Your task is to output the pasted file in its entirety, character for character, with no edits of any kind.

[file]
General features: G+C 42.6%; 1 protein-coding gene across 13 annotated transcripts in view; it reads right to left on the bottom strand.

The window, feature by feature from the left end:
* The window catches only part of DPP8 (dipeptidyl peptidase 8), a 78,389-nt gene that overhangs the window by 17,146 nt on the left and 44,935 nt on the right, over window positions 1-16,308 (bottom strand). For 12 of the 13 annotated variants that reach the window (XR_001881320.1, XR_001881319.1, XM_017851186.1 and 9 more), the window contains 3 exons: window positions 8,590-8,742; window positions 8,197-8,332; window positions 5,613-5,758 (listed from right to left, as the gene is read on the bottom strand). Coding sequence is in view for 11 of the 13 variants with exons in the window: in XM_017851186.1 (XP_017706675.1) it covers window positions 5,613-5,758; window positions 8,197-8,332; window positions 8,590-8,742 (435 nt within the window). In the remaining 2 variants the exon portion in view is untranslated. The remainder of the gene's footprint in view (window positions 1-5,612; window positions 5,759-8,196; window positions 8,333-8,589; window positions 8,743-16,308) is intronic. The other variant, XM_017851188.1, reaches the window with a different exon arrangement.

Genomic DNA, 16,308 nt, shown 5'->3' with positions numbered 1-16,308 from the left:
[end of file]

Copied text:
General features: G+C 42.6%; 1 protein-coding gene across 13 annotated transcripts in view; it reads right to left on the bottom strand.

The window, feature by feature from the left end:
* The window catches only part of DPP8 (dipeptidyl peptidase 8), a 78,389-nt gene that overhangs the window by 17,146 nt on the left and 44,935 nt on the right, over window positions 1-16,308 (bottom strand). For 12 of the 13 annotated variants that reach the window (XR_001881320.1, XR_001881319.1, XM_017851186.1 and 9 more), the window contains 3 exons: window positions 8,590-8,742; window positions 8,197-8,332; window positions 5,613-5,758 (listed from right to left, as the gene is read on the bottom strand). Coding sequence is in view for 11 of the 13 variants with exons in the window: in XM_017851186.1 (XP_017706675.1) it covers window positions 5,613-5,758; window positions 8,197-8,332; window positions 8,590-8,742 (435 nt within the window). In the remaining 2 variants the exon portion in view is untranslated. The remainder of the gene's footprint in view (window positions 1-5,612; window positions 5,759-8,196; window positions 8,333-8,589; window positions 8,743-16,308) is intronic. The other variant, XM_017851188.1, reaches the window with a different exon arrangement.

Genomic DNA, 16,308 nt, shown 5'->3' with positions numbered 1-16,308 from the left: